A British Columbia health agency is urging the public not to buy COVID-19 vaccines that are advertised or sold online from unauthorised sources as “they are counterfeit, may pose risks to health, and are ineffective at protecting you from the COVID-19 virus.”
ImmunizeBC, funded by the BC Ministry of Health to provide immunization information and tools for BC residents, posted the scam warning on social media Tuesday, saying they have heard about emails and websites selling the supposed vaccines.
“These scams take advantage of genuine fears and worries, targeting those who are most vulnerable in our communities,” ImmunizeBC wrote on Twitter. “The only way to access safe and effective COVID-19 vaccines is through clinics organized or endorsed by your local public health authority.”
The agency also urges anyone who has knowledge of unauthorised sources selling the vaccines to report them to Health Canada.
Don't buy COVID-19 vaccines that are advertised or sold online! We’ve heard about emails and websites offering to sell vaccines, and they are a scam. These scams take advantage of genuine fears and worries, targeting those who are most vulnerable in our communities. (1/4) pic.twitter.com/Vf4Ex5iN3U
— ImmunizeBC (@ImmunizeBC) January 19, 2021
Just last month, Health Canada issued a similar notice, warning Canadians about the purported COVID-19 vaccines sold online.
“Health Canada evaluates the safety, efficacy and quality of any drug or vaccine before it can be legally sold in Canada and all vaccines require specific storage conditions in order to maintain their quality,” the health agency said in the notice. “COVID-19 vaccines have a tightly-controlled supply chain, and will only be provided through clinics organized or endorsed by your local public health authority.”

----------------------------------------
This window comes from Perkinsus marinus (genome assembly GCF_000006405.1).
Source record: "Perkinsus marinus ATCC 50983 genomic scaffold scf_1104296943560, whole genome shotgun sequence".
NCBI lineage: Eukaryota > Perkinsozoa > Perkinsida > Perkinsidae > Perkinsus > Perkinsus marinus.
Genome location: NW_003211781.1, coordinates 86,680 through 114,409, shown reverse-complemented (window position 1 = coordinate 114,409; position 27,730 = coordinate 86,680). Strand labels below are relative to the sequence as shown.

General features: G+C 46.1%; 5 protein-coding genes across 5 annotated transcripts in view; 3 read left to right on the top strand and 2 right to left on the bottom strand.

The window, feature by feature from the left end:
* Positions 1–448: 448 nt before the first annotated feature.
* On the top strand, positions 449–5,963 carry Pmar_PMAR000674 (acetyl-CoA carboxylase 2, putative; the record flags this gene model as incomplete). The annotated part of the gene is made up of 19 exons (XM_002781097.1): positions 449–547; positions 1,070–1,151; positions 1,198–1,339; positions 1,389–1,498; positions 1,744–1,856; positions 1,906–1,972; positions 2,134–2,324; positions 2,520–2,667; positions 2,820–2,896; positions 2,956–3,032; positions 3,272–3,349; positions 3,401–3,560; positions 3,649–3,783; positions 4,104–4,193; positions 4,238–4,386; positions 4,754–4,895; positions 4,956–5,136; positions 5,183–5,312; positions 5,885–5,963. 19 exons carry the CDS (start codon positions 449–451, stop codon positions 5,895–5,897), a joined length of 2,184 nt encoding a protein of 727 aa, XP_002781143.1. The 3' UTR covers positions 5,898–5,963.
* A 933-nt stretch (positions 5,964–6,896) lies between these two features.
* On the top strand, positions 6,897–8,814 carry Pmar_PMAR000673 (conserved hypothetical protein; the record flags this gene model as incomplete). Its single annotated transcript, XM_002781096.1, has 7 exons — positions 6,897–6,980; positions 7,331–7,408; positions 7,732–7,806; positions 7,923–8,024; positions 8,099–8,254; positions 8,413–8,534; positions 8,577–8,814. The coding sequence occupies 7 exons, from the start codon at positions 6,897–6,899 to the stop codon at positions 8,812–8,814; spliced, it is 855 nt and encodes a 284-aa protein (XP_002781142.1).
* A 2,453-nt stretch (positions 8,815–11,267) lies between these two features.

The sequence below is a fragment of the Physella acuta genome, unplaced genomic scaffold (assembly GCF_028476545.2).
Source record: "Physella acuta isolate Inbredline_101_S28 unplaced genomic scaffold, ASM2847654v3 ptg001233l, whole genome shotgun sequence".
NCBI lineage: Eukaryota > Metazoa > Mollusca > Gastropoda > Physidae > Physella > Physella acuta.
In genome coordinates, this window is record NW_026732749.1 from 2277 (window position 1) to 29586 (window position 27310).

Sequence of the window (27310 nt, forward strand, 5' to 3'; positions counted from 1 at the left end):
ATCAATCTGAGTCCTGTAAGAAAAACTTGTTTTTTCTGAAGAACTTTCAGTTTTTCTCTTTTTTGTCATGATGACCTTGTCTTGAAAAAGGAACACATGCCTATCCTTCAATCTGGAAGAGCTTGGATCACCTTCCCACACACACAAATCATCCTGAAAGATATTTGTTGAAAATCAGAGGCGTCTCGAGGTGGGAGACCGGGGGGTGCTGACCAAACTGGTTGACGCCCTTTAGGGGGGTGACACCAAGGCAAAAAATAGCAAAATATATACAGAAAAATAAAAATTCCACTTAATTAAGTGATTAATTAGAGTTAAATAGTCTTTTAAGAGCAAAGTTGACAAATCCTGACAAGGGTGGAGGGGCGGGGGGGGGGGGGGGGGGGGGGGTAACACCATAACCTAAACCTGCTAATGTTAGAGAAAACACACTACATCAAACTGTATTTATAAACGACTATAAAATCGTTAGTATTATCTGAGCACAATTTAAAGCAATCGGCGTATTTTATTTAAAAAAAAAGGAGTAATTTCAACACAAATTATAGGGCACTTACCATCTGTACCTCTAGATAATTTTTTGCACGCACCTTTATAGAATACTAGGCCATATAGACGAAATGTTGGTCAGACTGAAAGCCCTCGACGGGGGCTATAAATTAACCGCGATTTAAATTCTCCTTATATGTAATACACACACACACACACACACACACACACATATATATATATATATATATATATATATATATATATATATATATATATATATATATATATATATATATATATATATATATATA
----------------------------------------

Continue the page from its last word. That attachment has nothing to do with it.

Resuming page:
In addition, Health Canada said it is working with Canada Border Services Agency, other government departments and agencies, including international partners, to protect Canadians from the counterfeit vaccines. Any incident of the suspected illegal activities will be reported to the Royal Canadian Mounted Police.
On the same note, the International Criminal Police Organization (INTERPOL) issued a global alert last year to law enforcement across its 194 member countries warning them of this issue.
“As governments are preparing to roll out vaccines, criminal organizations are planning to infiltrate or disrupt supply chains,” INTERPOL Secretary General Jürgen Stock said in the alert. “Criminal networks will also be targeting unsuspecting members of the public via fake websites and false cures, which could pose a significant risk to their health, even their lives.”
Meanwhile, Ottawa announced on Jan. 15 that the shipment of Pfizer-BioNTech’s COVID-19 vaccine would be delayed as the company needs to upgrade its European manufacturing facility in order to keep up with the production of the vaccines, which will affect the supply to Canada for the next several weeks.
Canada was scheduled to get more than 417,000 doses of the Pfizer vaccine this week and next, but will now receive just 171,093 doses this week and nothing the next week.